5
Discussion and Moving Forward

BREAKOUT SESSIONS

The workshop attendees were split into five different groups to discuss the following general topics for discussion and questions:

  • Briefly talk about the demographic transitions that have occurred over the past 10 to 15 years in your community. Are there “old” versus “new” ethnic groups in your community? What, if any, has been the impact of immigration on your community?

  • What assets have your community’s newer ethnic groups brought to the community?

  • Have attitudes about race and expressions of racism changed with the arrival of new community members?

  • Describe the major health and health disparity concerns in your community.

  • How has the community worked to address these health and health disparity concerns? Specifically, how has your framing of these issues affected your progress?

  • Have the different racial and ethnic groups worked together? What have been your successes in addressing these concerns? What have been your challenges in addressing these concerns?

  • What suggestions on how to frame health disparity issues do you have for other communities?



The National Academies | 500 Fifth St. N.W. | Washington, D.C. 20001
Copyright © National Academy of Sciences. All rights reserved.
Terms of Use and Privacy Statement



Below are the first 10 and last 10 pages of uncorrected machine-read text (when available) of this chapter, followed by the top 30 algorithmically extracted key phrases from the chapter as a whole.
Intended to provide our own search engines and external engines with highly rich, chapter-representative searchable text on the opening pages of each chapter. Because it is UNCORRECTED material, please consider the following text as a useful but insufficient proxy for the authoritative book pages.

Do not use for reproduction, copying, pasting, or reading; exclusively for search engines.

OCR for page 59
5 Discussion and Moving Forward bREAKOUT SESSIONS The workshop attendees were split into five different groups to discuss the following general topics for discussion and questions: • riefly talk about the demographic transitions that have occurred B over the past 10 to 15 years in your community. Are there “old” versus “new” ethnic groups in your community? What, if any, has been the impact of immigration on your community? • hat assets have your community’s newer ethnic groups brought W to the community? • ave attitudes about race and expressions of racism changed with H the arrival of new community members? • escribe the major health and health disparity concerns in your D community. • ow has the community worked to address these health and health H disparity concerns? Specifically, how has your framing of these issues affected your progress? • ave the different racial and ethnic groups worked together? What H have been your successes in addressing these concerns? What have been your challenges in addressing these concerns? • hat suggestions on how to frame health disparity issues do you W have for other communities? 9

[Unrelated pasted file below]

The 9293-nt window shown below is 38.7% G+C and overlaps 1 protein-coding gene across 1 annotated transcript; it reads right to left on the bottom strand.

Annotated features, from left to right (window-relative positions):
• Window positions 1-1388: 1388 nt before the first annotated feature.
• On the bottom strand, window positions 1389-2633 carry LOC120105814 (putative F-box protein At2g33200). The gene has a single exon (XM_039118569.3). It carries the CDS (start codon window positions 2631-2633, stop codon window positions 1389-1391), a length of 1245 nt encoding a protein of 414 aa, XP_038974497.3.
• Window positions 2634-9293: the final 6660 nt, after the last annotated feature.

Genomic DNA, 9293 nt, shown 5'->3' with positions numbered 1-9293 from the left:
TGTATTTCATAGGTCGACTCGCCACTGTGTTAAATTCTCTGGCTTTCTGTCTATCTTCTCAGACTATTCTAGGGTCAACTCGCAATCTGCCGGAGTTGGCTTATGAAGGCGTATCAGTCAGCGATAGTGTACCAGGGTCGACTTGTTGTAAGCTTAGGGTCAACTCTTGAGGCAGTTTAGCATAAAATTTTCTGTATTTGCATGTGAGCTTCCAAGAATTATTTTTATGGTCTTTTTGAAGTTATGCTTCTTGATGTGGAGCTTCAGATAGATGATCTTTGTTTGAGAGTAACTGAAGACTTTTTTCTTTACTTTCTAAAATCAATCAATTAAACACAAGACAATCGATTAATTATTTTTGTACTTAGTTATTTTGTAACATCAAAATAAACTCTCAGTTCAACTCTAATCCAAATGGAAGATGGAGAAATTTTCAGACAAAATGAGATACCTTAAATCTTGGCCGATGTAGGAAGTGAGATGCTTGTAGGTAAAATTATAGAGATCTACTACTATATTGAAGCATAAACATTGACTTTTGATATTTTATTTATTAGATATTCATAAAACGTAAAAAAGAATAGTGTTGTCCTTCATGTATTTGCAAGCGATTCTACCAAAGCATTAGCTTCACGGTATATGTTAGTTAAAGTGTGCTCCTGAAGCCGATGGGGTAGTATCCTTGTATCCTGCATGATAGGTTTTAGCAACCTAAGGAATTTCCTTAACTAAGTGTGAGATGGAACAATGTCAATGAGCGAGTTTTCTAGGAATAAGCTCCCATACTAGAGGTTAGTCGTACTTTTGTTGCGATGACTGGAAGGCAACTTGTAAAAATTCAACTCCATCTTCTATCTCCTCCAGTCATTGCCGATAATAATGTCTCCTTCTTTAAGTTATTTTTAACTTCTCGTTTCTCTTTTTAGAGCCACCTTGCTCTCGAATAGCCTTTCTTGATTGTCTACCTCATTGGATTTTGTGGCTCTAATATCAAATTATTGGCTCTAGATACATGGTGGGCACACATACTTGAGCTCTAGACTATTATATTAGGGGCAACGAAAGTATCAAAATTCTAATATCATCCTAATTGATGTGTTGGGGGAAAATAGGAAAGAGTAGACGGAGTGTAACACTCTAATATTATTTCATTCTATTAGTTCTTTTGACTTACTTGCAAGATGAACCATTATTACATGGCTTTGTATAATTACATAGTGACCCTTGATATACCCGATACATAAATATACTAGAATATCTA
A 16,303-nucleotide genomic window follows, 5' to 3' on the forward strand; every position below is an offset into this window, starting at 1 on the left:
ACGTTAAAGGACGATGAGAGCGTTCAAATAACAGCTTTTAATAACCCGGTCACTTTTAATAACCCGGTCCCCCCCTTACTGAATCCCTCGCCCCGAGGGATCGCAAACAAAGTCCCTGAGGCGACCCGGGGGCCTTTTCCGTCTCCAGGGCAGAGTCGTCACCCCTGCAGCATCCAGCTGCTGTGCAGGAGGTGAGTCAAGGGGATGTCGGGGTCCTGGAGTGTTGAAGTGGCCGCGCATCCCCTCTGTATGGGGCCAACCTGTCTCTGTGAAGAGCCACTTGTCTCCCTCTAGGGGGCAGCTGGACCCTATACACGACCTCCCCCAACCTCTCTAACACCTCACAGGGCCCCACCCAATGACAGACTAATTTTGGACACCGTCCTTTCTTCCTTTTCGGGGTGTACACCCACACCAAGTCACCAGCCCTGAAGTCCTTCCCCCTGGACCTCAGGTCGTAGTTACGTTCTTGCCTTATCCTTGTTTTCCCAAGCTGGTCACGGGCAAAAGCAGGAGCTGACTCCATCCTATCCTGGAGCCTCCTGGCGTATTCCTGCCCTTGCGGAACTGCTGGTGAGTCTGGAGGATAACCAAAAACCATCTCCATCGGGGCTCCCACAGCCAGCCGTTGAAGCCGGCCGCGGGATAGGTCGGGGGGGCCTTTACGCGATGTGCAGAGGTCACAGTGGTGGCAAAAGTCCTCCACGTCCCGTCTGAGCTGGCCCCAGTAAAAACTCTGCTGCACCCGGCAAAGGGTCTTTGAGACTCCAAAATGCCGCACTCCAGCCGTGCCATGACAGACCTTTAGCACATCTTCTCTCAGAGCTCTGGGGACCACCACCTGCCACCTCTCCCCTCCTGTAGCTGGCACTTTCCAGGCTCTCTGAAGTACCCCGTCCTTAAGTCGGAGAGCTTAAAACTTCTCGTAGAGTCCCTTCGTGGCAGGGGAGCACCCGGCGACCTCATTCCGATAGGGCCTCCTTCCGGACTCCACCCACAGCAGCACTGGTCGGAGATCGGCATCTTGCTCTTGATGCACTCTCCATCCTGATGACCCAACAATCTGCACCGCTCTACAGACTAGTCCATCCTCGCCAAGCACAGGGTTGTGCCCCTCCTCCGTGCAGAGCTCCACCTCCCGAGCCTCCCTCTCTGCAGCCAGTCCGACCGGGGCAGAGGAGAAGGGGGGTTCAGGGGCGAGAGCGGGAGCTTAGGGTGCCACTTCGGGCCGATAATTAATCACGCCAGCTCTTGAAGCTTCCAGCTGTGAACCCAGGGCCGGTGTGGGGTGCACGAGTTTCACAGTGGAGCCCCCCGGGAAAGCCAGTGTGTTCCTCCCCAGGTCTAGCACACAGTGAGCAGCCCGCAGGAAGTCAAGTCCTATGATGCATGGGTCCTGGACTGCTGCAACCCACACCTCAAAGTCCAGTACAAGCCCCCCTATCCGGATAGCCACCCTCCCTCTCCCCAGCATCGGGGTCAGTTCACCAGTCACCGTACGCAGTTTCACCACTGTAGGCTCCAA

OCR for page 59
0 DEMOGRAPHIC CHANGES, A VIEW FROM CALIFORNIA After the small-group discussions, each group reported back to the larger group. Will Crimi summarized the themes outlined by the small groups, as described below. Working Across Racial and Ethnic groups Several participants noted the difficulties in bringing together groups that have their own interests to work together. One person suggested find- ing a common goal to bring groups together, for example, focusing on reducing poverty or supporting immigrant rights. Certainly, one area of common ground is the issue of health equity. Another approach to encourage working across groups is to highlight the idea that health disparities are a shared problem and a multicultural issue. Therefore, finding the solution requires all groups to take responsi- bility together so that no one suffers. Health disparities, one participant said, need to be framed as a community problem rather than an individual problem. In this way, more people within a community will have ownership of the problem. One participant suggested that it is easier to effect change by using the infrastructure already present in the community rather than starting from scratch. For example, working with the media and working with local fast- food outlets within the community can create an environment conducive to behavior change. The Importance of Framing A second theme that emerged from the small-group discussions was the importance of reframing the issue of health disparities so that the message appeals to a broader constituency. Several groups discussed the role of the media in framing issues; and the topic of how to take advantage of new forms of media, such as blogging, was raised. One participant, echoing Lori Dorfman’s comments, suggested that it is essential to encourage the media to pay attention to the context as well as the individual. Roundtable member Sam So, in describing his work in the Asian Amer- ican community in Northern California, noted the importance of framing hepatitis B and liver cancer as community problems rather than as health disparities. Dr. So also worked with the media to promote health messages to the community. Systemic Issues A third theme that emerged from the discussions is that health dispari- ties will never be reduced until broad systemic issues are addressed. One